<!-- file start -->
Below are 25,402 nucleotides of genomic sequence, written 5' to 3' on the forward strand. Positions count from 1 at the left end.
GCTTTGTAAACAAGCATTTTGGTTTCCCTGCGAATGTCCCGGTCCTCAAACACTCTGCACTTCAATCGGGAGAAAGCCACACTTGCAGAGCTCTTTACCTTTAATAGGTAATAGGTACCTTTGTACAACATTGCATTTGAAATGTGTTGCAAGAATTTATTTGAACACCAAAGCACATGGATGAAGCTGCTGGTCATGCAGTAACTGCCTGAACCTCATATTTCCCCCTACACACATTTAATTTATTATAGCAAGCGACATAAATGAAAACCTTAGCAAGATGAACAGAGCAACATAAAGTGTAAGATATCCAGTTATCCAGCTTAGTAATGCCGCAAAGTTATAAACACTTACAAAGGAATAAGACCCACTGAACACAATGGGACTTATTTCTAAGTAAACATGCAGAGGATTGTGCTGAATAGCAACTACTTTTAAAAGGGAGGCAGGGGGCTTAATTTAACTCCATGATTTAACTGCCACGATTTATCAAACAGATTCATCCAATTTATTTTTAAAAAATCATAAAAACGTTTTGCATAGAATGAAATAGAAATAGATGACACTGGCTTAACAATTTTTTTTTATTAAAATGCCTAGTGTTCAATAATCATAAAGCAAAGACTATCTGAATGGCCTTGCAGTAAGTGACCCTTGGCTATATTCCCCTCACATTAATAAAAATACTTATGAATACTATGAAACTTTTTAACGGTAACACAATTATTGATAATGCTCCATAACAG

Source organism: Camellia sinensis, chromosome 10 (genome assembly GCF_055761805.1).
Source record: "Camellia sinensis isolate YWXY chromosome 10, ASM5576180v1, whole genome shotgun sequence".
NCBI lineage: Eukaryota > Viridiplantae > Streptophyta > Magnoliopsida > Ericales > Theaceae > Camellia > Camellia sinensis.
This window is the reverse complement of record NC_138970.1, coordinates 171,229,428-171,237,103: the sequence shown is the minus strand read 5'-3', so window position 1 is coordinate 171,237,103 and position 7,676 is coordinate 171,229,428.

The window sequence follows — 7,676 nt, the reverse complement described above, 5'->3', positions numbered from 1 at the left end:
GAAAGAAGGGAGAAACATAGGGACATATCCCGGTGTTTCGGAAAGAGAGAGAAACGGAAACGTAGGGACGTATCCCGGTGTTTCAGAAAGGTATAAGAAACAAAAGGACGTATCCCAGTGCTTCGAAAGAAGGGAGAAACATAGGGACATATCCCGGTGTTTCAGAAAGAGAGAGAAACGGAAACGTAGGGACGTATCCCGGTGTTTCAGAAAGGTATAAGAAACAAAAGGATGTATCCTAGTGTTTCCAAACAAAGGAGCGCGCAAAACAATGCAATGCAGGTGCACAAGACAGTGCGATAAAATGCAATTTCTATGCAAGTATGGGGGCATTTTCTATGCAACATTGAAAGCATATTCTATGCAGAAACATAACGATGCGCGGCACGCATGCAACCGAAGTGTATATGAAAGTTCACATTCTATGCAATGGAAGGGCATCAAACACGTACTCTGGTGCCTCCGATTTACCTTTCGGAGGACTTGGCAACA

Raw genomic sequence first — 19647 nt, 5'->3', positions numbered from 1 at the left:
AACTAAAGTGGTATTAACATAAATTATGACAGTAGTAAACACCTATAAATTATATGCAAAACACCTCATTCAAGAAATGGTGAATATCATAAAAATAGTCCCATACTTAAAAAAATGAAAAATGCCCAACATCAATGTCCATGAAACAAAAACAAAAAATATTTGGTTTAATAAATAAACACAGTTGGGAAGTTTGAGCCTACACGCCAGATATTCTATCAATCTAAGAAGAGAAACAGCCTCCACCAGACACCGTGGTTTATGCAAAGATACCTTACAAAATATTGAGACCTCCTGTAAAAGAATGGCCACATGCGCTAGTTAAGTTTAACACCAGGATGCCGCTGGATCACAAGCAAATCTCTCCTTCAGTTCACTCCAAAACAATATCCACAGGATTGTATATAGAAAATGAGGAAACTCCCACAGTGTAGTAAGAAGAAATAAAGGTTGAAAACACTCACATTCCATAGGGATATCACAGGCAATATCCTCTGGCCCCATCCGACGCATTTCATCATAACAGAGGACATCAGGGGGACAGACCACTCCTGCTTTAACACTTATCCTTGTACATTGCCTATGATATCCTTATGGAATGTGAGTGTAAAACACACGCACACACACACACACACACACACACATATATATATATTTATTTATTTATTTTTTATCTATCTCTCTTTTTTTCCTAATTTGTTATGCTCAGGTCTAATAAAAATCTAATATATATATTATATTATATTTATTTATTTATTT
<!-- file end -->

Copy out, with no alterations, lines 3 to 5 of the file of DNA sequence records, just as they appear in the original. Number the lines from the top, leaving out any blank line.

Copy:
Source organism: Camellia sinensis, chromosome 10 (genome assembly GCF_055761805.1).
Source record: "Camellia sinensis isolate YWXY chromosome 10, ASM5576180v1, whole genome shotgun sequence".
NCBI lineage: Eukaryota > Viridiplantae > Streptophyta > Magnoliopsida > Ericales > Theaceae > Camellia > Camellia sinensis.